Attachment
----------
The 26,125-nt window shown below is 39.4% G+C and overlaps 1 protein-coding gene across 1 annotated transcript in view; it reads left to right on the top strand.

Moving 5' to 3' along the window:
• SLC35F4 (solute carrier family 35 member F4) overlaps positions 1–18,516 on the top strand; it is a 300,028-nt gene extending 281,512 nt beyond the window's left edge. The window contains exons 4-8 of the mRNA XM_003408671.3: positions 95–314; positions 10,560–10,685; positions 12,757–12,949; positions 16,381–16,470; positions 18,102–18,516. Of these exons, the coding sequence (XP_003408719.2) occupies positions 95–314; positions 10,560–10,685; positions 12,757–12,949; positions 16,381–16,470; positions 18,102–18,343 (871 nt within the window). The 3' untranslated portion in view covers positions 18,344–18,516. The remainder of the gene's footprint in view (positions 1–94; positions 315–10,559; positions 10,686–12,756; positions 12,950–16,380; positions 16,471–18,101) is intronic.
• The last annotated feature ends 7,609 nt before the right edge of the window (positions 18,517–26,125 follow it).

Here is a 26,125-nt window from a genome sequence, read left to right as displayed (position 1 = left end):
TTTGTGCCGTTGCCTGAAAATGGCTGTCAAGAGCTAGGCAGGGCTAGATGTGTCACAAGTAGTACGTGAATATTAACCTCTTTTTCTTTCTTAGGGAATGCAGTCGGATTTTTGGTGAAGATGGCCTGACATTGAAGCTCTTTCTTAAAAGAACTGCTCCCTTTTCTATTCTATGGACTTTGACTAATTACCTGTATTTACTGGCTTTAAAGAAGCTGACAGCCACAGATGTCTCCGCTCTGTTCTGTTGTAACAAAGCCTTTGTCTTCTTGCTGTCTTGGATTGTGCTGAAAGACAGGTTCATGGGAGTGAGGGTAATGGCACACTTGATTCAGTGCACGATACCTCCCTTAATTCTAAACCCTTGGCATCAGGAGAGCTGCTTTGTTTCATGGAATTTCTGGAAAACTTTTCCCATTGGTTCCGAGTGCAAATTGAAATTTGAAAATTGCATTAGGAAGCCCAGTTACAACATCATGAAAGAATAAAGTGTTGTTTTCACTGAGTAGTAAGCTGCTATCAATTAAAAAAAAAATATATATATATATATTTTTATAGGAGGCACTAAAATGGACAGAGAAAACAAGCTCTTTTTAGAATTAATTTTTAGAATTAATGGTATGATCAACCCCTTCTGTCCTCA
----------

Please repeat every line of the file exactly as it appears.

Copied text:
The 26,125-nt window shown below is 39.4% G+C and overlaps 1 protein-coding gene across 1 annotated transcript in view; it reads left to right on the top strand.

Moving 5' to 3' along the window:
• SLC35F4 (solute carrier family 35 member F4) overlaps positions 1–18,516 on the top strand; it is a 300,028-nt gene extending 281,512 nt beyond the window's left edge. The window contains exons 4-8 of the mRNA XM_003408671.3: positions 95–314; positions 10,560–10,685; positions 12,757–12,949; positions 16,381–16,470; positions 18,102–18,516. Of these exons, the coding sequence (XP_003408719.2) occupies positions 95–314; positions 10,560–10,685; positions 12,757–12,949; positions 16,381–16,470; positions 18,102–18,343 (871 nt within the window). The 3' untranslated portion in view covers positions 18,344–18,516. The remainder of the gene's footprint in view (positions 1–94; positions 315–10,559; positions 10,686–12,756; positions 12,950–16,380; positions 16,471–18,101) is intronic.
• The last annotated feature ends 7,609 nt before the right edge of the window (positions 18,517–26,125 follow it).

Here is a 26,125-nt window from a genome sequence, read left to right as displayed (position 1 = left end):
TTTGTGCCGTTGCCTGAAAATGGCTGTCAAGAGCTAGGCAGGGCTAGATGTGTCACAAGTAGTACGTGAATATTAACCTCTTTTTCTTTCTTAGGGAATGCAGTCGGATTTTTGGTGAAGATGGCCTGACATTGAAGCTCTTTCTTAAAAGAACTGCTCCCTTTTCTATTCTATGGACTTTGACTAATTACCTGTATTTACTGGCTTTAAAGAAGCTGACAGCCACAGATGTCTCCGCTCTGTTCTGTTGTAACAAAGCCTTTGTCTTCTTGCTGTCTTGGATTGTGCTGAAAGACAGGTTCATGGGAGTGAGGGTAATGGCACACTTGATTCAGTGCACGATACCTCCCTTAATTCTAAACCCTTGGCATCAGGAGAGCTGCTTTGTTTCATGGAATTTCTGGAAAACTTTTCCCATTGGTTCCGAGTGCAAATTGAAATTTGAAAATTGCATTAGGAAGCCCAGTTACAACATCATGAAAGAATAAAGTGTTGTTTTCACTGAGTAGTAAGCTGCTATCAATTAAAAAAAAAATATATATATATATATTTTTATAGGAGGCACTAAAATGGACAGAGAAAACAAGCTCTTTTTAGAATTAATTTTTAGAATTAATGGTATGATCAACCCCTTCTGTCCTCA